OF JUDGMENT: 05/24/2016
FROM WHICH APPEALED: FORREST COUNTY CIRCUIT COURT HON. JON
MARK WEATHERS TRIAL JUDGE
ATTORNEY FOR APPELLANT: OFFICE OF STATE PUBLIC DEFENDER BY:
MOLLIE MARIE MCMILLIN.
ATTORNEY FOR APPELLEE: OFFICE OF THE ATTORNEY GENERAL BY:
KATY TAYLOR GERBER.
IRVING, P.J., CARLTON AND GREENLEE, JJ.
Vernell Miskell appeals his conviction for aggravated assault
and his sentence of twenty years in the custody of the
Mississippi Department of Corrections (MDOC). Miskell filed a
motion for a judgment notwithstanding the verdict (JNOV), or,
in the alternative, a motion for a new trial. The trial court
denied Miskell's posttrial motion. Miskell now appeals to
this Court. Finding no error, we affirm.
A Forrest County grand jury indicted Marquis Harris and
Vernell Miskell for aggravated assault in violation of
Mississippi Code Annotated section 97-3-7(2)(a)(ii) (Supp.
2016) stemming from a shooting on the evening of December 21,
2004. Harris pleaded guilty to aggravated assault and then
testified against Miskell at trial.
On December 21, 2014, Albert Pollard attended a house party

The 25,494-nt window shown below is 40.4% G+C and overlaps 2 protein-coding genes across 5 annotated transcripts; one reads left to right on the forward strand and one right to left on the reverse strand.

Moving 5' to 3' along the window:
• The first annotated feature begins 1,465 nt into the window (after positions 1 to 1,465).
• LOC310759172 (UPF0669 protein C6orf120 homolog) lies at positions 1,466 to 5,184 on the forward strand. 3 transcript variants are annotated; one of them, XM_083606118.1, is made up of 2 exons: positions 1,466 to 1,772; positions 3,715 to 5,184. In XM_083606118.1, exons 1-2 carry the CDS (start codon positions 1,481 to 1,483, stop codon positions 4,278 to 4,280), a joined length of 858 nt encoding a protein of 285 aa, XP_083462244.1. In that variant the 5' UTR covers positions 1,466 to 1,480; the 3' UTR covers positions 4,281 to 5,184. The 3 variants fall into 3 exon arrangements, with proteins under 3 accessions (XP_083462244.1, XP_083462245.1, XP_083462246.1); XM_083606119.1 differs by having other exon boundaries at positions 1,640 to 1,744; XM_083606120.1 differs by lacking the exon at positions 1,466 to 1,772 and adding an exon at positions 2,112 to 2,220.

in Hattiesburg, Mississippi. During the party, Pollard went
outside to purchase marijuana from Harris. As Pollard pulled
money out of his pocket to pay for the drugs, he heard
someone say, "Freeze, don't move." Pollard
testified that a man who he later identified as Miskell ran
towards Pollard with a gun pointed at him. Pollard ran off,
and he heard six shots fired from behind him. Pollard fell to
the ground on the last shot, and then he felt someone going
through his pockets. Pollard testified that he suffered three
gunshot wounds, and he was in the hospital for two weeks.
Pollard admitted at trial that he had been smoking marijuana
and spice on the night of December 21, 2014, and he "was
probably a little high," but he insisted that he
"had clear vision" and could "still